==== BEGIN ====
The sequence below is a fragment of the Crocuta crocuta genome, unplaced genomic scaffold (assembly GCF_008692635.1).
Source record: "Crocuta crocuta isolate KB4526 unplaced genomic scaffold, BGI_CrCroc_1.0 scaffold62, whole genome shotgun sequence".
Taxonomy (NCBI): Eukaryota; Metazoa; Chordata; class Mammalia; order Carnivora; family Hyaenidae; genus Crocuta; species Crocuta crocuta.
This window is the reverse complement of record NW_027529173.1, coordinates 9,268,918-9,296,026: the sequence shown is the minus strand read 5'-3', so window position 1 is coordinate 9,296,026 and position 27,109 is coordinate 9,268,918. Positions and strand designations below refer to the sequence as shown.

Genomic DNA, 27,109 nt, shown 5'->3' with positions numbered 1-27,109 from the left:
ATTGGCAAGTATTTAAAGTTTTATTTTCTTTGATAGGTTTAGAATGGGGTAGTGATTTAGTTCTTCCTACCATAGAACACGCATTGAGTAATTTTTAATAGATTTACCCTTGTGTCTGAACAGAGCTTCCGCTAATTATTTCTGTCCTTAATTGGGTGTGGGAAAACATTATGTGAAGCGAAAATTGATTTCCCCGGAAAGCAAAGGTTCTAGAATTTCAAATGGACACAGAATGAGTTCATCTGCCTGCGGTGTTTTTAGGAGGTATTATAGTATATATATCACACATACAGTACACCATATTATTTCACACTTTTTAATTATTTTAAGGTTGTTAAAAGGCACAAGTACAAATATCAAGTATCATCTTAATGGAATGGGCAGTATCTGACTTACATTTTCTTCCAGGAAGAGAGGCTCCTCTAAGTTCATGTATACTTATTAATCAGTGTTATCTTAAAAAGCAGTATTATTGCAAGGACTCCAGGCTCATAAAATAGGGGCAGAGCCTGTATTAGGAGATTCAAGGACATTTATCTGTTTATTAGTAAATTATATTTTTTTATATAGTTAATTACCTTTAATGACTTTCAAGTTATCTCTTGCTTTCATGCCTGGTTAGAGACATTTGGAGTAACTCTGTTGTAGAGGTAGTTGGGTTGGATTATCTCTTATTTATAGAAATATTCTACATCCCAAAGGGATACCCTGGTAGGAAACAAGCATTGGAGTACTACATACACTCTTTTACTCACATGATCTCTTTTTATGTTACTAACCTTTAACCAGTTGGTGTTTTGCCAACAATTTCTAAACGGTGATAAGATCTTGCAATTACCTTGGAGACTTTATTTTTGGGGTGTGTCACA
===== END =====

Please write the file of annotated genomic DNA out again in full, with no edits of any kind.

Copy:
The sequence below is a fragment of the Crocuta crocuta genome, unplaced genomic scaffold (assembly GCF_008692635.1).
Source record: "Crocuta crocuta isolate KB4526 unplaced genomic scaffold, BGI_CrCroc_1.0 scaffold62, whole genome shotgun sequence".
Taxonomy (NCBI): Eukaryota; Metazoa; Chordata; class Mammalia; order Carnivora; family Hyaenidae; genus Crocuta; species Crocuta crocuta.
This window is the reverse complement of record NW_027529173.1, coordinates 9,268,918-9,296,026: the sequence shown is the minus strand read 5'-3', so window position 1 is coordinate 9,296,026 and position 27,109 is coordinate 9,268,918. Positions and strand designations below refer to the sequence as shown.

Genomic DNA, 27,109 nt, shown 5'->3' with positions numbered 1-27,109 from the left:
ATTGGCAAGTATTTAAAGTTTTATTTTCTTTGATAGGTTTAGAATGGGGTAGTGATTTAGTTCTTCCTACCATAGAACACGCATTGAGTAATTTTTAATAGATTTACCCTTGTGTCTGAACAGAGCTTCCGCTAATTATTTCTGTCCTTAATTGGGTGTGGGAAAACATTATGTGAAGCGAAAATTGATTTCCCCGGAAAGCAAAGGTTCTAGAATTTCAAATGGACACAGAATGAGTTCATCTGCCTGCGGTGTTTTTAGGAGGTATTATAGTATATATATCACACATACAGTACACCATATTATTTCACACTTTTTAATTATTTTAAGGTTGTTAAAAGGCACAAGTACAAATATCAAGTATCATCTTAATGGAATGGGCAGTATCTGACTTACATTTTCTTCCAGGAAGAGAGGCTCCTCTAAGTTCATGTATACTTATTAATCAGTGTTATCTTAAAAAGCAGTATTATTGCAAGGACTCCAGGCTCATAAAATAGGGGCAGAGCCTGTATTAGGAGATTCAAGGACATTTATCTGTTTATTAGTAAATTATATTTTTTTATATAGTTAATTACCTTTAATGACTTTCAAGTTATCTCTTGCTTTCATGCCTGGTTAGAGACATTTGGAGTAACTCTGTTGTAGAGGTAGTTGGGTTGGATTATCTCTTATTTATAGAAATATTCTACATCCCAAAGGGATACCCTGGTAGGAAACAAGCATTGGAGTACTACATACACTCTTTTACTCACATGATCTCTTTTTATGTTACTAACCTTTAACCAGTTGGTGTTTTGCCAACAATTTCTAAACGGTGATAAGATCTTGCAATTACCTTGGAGACTTTATTTTTGGGGTGTGTCACA